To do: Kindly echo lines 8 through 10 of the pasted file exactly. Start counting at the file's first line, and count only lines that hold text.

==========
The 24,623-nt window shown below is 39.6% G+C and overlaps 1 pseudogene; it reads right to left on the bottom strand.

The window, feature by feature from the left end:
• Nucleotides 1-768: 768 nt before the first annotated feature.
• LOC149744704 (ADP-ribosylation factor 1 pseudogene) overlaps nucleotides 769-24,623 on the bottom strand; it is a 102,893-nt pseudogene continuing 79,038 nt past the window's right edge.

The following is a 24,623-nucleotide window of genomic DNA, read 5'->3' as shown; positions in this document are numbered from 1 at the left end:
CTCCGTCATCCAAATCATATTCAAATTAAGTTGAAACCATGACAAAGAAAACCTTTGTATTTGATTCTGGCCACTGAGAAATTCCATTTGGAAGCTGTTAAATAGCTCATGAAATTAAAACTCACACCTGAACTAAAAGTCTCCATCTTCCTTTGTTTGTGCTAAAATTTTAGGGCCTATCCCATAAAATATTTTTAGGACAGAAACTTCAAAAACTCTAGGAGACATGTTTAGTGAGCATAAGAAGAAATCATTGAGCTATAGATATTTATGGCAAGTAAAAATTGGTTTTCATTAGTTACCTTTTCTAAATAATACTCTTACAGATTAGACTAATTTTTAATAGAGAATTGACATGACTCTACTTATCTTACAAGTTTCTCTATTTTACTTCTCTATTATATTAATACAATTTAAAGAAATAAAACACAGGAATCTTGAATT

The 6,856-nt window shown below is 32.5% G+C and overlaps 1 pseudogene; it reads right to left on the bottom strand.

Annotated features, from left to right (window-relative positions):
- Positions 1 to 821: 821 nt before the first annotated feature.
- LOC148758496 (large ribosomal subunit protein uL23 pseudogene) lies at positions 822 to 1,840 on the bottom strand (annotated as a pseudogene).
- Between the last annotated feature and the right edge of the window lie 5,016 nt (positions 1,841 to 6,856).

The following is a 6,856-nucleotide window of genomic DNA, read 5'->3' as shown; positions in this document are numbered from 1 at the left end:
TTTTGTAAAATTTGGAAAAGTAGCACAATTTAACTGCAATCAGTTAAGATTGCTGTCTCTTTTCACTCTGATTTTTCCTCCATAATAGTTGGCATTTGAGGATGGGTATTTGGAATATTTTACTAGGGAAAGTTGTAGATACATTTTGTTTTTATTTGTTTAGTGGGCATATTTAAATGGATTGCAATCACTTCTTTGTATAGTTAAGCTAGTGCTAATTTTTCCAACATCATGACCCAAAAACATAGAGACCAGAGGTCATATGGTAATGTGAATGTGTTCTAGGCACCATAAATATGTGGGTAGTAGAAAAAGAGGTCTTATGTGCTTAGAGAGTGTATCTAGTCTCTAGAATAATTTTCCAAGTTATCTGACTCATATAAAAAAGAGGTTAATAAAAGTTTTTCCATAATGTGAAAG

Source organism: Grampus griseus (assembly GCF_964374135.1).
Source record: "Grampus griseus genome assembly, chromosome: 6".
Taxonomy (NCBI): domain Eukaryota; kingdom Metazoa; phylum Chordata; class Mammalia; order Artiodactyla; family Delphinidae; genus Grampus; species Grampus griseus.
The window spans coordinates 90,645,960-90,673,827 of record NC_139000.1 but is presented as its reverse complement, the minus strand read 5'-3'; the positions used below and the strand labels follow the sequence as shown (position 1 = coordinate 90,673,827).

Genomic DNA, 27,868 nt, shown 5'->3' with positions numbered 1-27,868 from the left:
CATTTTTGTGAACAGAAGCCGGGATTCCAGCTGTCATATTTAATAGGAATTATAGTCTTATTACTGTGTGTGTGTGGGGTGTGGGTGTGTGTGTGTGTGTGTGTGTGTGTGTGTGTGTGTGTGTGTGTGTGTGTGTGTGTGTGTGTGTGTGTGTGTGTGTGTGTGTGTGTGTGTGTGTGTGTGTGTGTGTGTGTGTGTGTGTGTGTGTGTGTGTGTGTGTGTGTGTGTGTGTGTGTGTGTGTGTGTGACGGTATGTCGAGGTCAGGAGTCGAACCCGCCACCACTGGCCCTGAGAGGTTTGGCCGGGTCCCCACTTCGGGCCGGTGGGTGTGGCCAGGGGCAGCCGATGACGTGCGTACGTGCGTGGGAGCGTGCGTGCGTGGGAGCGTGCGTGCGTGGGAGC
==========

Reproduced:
Annotated features, from left to right (window-relative positions):
- Positions 1 to 821: 821 nt before the first annotated feature.
- LOC148758496 (large ribosomal subunit protein uL23 pseudogene) lies at positions 822 to 1,840 on the bottom strand (annotated as a pseudogene).